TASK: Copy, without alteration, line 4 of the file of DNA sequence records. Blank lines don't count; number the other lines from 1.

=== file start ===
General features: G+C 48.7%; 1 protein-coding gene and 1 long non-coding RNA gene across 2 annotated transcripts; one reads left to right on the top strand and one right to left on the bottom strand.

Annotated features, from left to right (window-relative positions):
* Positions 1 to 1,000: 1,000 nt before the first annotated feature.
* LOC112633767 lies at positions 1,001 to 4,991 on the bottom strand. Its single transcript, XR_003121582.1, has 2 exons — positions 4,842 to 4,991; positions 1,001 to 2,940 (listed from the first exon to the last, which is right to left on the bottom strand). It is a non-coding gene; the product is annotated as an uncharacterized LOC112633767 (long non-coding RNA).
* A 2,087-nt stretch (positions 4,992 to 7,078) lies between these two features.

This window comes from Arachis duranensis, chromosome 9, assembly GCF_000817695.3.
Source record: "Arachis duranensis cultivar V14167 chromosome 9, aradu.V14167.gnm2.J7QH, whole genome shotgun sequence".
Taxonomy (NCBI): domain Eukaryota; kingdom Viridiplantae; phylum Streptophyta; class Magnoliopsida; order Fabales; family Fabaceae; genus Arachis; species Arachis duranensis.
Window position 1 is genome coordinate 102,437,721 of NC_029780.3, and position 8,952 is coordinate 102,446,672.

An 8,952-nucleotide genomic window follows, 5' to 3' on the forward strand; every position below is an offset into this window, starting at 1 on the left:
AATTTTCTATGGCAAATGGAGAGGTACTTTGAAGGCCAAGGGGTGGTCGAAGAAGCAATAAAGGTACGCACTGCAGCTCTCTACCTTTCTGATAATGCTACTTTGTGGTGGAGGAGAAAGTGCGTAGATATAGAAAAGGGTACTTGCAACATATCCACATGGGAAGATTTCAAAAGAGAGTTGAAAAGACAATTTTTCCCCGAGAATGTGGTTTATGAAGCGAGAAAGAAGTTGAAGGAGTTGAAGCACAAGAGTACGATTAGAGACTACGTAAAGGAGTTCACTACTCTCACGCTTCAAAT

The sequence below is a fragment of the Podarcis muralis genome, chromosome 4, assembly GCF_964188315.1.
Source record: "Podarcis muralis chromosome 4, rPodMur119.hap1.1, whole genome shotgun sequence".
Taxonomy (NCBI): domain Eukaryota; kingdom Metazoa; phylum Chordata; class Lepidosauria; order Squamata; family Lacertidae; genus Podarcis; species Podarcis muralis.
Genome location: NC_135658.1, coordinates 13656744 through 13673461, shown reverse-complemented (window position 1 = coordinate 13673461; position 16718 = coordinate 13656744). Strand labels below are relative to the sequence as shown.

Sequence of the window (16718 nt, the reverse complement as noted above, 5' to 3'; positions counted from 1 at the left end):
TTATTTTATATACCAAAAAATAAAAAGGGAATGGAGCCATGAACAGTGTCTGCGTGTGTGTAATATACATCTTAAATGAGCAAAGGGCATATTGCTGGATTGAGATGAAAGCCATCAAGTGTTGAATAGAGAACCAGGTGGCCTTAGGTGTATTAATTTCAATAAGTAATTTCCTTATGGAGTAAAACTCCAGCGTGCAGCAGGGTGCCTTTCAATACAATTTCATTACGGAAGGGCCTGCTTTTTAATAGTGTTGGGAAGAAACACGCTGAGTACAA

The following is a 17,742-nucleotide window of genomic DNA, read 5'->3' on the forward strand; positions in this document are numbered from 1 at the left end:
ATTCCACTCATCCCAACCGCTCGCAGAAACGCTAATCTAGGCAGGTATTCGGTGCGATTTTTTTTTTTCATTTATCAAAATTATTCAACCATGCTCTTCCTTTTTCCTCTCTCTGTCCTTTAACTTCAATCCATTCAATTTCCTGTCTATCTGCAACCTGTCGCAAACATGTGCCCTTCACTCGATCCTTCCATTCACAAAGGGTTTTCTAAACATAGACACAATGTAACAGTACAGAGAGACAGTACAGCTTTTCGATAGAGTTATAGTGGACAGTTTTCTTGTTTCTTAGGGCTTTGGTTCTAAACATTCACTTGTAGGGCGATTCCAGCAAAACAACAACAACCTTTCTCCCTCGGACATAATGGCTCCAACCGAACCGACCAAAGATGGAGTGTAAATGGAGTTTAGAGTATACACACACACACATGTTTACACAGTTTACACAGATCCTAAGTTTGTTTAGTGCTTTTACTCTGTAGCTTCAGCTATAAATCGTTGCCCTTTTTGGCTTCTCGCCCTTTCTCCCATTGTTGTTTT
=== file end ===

* LOC112633767 lies at positions 1,001 to 4,991 on the bottom strand. Its single transcript, XR_003121582.1, has 2 exons — positions 4,842 to 4,991; positions 1,001 to 2,940 (listed from the first exon to the last, which is right to left on the bottom strand). It is a non-coding gene; the product is annotated as an uncharacterized LOC112633767 (long non-coding RNA).